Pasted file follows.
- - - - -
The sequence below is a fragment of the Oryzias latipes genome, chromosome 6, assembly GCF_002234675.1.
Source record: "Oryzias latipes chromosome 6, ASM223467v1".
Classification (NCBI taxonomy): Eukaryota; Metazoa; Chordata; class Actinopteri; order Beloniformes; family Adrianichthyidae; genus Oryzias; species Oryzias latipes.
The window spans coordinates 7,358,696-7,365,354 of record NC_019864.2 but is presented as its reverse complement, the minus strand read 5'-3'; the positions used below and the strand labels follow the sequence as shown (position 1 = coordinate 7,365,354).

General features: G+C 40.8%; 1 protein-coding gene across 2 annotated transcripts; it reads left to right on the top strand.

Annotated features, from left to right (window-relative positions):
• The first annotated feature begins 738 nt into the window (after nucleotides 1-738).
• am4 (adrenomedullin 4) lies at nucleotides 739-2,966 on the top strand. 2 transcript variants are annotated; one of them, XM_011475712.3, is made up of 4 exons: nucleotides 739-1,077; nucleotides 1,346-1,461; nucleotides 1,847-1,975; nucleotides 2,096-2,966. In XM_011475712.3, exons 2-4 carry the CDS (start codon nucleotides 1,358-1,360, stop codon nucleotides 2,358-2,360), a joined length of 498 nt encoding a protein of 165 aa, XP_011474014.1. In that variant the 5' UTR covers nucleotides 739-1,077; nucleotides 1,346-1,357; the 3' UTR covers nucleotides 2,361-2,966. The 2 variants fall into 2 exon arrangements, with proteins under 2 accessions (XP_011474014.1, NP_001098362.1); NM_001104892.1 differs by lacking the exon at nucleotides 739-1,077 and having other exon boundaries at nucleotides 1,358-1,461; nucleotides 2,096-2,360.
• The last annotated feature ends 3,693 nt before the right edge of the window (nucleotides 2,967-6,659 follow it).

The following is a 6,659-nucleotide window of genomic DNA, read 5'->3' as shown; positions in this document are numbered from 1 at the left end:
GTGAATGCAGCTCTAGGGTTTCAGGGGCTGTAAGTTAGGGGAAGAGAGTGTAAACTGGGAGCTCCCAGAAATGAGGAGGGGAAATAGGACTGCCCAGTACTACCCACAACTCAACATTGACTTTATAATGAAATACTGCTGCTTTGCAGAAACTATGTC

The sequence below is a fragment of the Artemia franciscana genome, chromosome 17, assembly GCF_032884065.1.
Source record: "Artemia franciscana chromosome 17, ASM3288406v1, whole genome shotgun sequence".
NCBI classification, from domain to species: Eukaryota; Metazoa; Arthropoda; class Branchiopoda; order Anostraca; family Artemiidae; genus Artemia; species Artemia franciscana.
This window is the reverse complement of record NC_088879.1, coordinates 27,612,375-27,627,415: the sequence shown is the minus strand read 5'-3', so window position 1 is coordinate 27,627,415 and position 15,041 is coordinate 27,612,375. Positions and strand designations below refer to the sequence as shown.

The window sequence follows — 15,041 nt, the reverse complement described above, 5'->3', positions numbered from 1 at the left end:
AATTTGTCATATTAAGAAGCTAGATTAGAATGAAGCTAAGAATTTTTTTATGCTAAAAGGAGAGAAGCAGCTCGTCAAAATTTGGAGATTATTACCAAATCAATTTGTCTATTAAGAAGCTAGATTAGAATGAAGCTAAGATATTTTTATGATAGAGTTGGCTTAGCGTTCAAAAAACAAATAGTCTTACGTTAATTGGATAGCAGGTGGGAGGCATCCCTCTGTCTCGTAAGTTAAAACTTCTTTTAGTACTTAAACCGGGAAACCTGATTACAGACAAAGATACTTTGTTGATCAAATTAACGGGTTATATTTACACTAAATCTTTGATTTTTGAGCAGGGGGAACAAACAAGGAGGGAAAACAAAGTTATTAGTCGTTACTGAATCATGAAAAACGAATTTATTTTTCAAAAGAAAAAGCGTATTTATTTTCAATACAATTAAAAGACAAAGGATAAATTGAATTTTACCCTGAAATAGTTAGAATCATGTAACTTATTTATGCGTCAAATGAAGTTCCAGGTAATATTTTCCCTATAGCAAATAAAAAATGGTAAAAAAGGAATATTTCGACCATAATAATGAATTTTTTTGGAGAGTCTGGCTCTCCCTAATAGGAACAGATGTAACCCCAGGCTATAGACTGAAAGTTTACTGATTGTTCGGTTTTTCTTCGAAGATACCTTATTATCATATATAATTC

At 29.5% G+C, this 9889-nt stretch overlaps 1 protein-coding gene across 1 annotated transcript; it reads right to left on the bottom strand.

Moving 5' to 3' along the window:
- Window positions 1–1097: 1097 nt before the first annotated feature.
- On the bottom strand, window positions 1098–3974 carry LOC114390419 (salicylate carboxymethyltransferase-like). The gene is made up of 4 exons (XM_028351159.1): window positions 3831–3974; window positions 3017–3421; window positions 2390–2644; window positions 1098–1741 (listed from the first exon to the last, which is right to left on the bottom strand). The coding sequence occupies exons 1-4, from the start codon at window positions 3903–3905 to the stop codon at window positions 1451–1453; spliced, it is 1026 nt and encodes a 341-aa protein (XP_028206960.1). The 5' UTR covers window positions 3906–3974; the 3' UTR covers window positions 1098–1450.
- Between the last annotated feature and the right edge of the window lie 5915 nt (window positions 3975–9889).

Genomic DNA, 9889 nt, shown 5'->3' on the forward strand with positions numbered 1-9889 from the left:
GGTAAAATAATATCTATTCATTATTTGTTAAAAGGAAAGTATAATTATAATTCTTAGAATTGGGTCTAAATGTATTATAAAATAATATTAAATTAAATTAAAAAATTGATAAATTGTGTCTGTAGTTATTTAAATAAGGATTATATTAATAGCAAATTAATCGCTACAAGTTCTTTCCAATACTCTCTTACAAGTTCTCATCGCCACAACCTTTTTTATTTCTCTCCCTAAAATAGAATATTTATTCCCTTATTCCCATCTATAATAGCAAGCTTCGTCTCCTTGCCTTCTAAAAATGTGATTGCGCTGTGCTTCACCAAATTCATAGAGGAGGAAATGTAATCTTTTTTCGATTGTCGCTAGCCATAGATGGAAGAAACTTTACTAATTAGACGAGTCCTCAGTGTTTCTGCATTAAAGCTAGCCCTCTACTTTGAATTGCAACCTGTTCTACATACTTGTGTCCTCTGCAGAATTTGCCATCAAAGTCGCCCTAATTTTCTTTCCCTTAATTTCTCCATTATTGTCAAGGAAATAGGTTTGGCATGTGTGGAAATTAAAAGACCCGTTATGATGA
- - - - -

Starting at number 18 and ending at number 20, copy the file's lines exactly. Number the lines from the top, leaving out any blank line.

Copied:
At 29.5% G+C, this 9889-nt stretch overlaps 1 protein-coding gene across 1 annotated transcript; it reads right to left on the bottom strand.

Moving 5' to 3' along the window:
- Window positions 1–1097: 1097 nt before the first annotated feature.